In light of recent events, such as the Marjory Stoneman Douglas High School shooting on February 14th of this year and different discussions that have arisen as a result, I have been thinking about and making a mental list of what actually matters.
Then, on March 14th, I witnessed a car accident. A woman (probably not much older than myself) had to swerve out of the way for someone who dangerously turned into her lane from a side street. I was coming from the other direction and, as I passed, the woman had swerved into a ditch. I could see the underside of her car, which thankfully straightened itself out and didn't completely flip over.
When I turned around and stopped, several people had come over to check on the woman because people are more important than schedules.
What really matters?
It's questions like this that force us to leave behind the gun argument for two seconds.
Questions like this pop into my head when customers (myself included) complain about having to wait in line.
It's questions like this that force us to stop in our tracks and evaluate where we put our time, energy, money, and love.
We all complain and argue about the most petty things, and it is drastic events like the Parkland shooting that confront us with this question: What one thing would you sacrifice everything for? Is it worth being fought for?
I asked my friends on Facebook and my followers on Twitter what things really matter to them. Things that they couldn't live without. Things that are worth every sacrifice.
This is what they said (not in any particular order):
1. Peace with others
2. Faith (A relationship with Jesus)
4. Having rights
5. Making a positive difference for other people
6. Work ethic
8. Your dreams/Your journey to reach your goals
For worship purposes, catharsis, and to build relationships through a common bond regardless of religion, gender, race, or any other subgroup.
11. Advocating for those whose voices aren't heard
Not necessarily schooling.
This comment from a close friend especially stood out to me: "Relationships. Not (only) romantic ones, but familial, friendships, and especially the relationships with fellow believers. Above all the relationship with Christ is the most important. [Relationships are] always worth fighting and sacrificing for, and very few things, if any, should be allowed to be worth the breakdown of a relationship if we're living as God called us to."
Essentially, this list breaks down into three relative categories: 1. Intrapersonal development and identity (work ethic, constitutional rights, etc.) 2. Interpersonal relationships (Family, friends, etc.), and 3. A relationship between an individual and God.
Hopefully the next time we are tempted to complain about traffic or rant about guns, we remember this list. This is the stuff that matters. Don't let these necessities lose their power for the sake of preference or selfishness.
Even within that list, there are degrees of importance. In order for us to fight for the things that actually matter, we need to know what things are the most important to us (i.e. your constitutional rights are probably not as important as your family. Obviously they impact one another, but you need to know how to qualify their relative importance to each other.)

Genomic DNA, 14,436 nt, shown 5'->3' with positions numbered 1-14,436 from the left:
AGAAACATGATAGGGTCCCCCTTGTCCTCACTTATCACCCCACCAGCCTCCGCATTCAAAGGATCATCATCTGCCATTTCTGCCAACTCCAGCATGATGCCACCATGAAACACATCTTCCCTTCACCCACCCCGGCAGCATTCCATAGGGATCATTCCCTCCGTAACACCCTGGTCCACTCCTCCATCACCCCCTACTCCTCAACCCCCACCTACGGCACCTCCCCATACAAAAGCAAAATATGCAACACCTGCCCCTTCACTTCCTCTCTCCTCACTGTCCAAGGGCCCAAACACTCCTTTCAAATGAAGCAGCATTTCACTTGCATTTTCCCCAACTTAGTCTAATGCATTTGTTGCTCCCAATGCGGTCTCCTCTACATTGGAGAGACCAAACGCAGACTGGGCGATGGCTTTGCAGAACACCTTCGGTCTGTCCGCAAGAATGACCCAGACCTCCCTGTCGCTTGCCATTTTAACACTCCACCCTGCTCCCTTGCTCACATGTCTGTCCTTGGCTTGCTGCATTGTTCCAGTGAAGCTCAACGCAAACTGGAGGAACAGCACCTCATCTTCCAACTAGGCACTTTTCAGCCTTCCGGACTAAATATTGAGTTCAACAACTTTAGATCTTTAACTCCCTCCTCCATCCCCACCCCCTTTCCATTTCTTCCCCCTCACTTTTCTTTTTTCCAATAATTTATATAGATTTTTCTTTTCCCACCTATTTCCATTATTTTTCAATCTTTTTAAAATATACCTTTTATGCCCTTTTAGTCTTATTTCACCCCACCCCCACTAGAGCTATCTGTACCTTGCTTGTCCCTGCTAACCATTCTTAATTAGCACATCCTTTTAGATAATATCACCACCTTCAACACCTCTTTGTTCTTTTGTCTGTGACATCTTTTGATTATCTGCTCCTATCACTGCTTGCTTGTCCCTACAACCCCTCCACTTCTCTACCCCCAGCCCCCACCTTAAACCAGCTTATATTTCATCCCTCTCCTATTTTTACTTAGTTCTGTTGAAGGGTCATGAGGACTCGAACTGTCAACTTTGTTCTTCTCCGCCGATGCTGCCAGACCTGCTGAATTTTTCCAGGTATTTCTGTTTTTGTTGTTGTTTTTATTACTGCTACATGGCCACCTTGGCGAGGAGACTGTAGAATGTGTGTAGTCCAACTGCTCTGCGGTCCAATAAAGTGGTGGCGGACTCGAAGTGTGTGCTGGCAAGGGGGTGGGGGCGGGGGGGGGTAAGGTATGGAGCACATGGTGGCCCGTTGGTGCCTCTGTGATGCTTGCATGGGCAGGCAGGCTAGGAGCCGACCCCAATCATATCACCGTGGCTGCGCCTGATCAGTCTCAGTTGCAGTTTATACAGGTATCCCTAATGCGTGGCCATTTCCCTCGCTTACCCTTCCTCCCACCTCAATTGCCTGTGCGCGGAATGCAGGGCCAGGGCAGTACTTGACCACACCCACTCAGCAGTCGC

You also need to recognize that someone else may not have the same order of importance as you do. Invalidating someone else's priorities hinders interpersonal relationships (which therefore sacrifices yet another thing on the above list).
To help us put these indispensable things into perspective, I then asked my Facebook friends what doesn't matter.The things we can live without. The things that are not worth the sacrifice of time, life, energy, or money. (And yet, the things to which we often dedicate the most of ourselves.)
Here are some of those things:
1. TV, Movies
2. Winning at board games
3. Fighting over things that are not in the Bible
5. Social media
7. Shopping (and waiting in lines!!)
10. Weed control
11. Matching socks
12. Winning an argument
13. Grades and academics
16. People pleasing
17. Most material goods
For me personally, this includes a house, a car, and luxury items. We need shelter and some mode of transportation, but we don't need nice houses with fancy furniture and decorations in nice neighborhoods with a nice car.
We need food to survive but, in America, we live lavishly and selfishly. We have an unhealthy relationship with food. Food has become more than just a means of survival: we now base our schedule on when and what we are eating.
20. Achieving your dream/goals
The person that said this also said that the journey and process to reach those aspirations and small victories each day are more important than actually reaching that one big goal.
21. Winning anything
I know there may be things you would add to either list or move around, and please do! Take the time to make your own lists and categorize them too. What links all of the unimportant things together? What about the important things?
If our time, money, and effort are being mostly put into the unimportant things on the second list, we are wasting time, throwing away our money, and our efforts are in vain.
We know what actually matters. We talk about it a lot. May these lists, and recent events, be a challenge to each of us to live like what matters actually matters and to starve what, in the grand scheme of things, doesn't matter at all.
When we change our perspective on what does and doesn't matter and live like we believe it, our lives will be changed because we will nourish the important, life-giving trees in our lives instead of the weeds.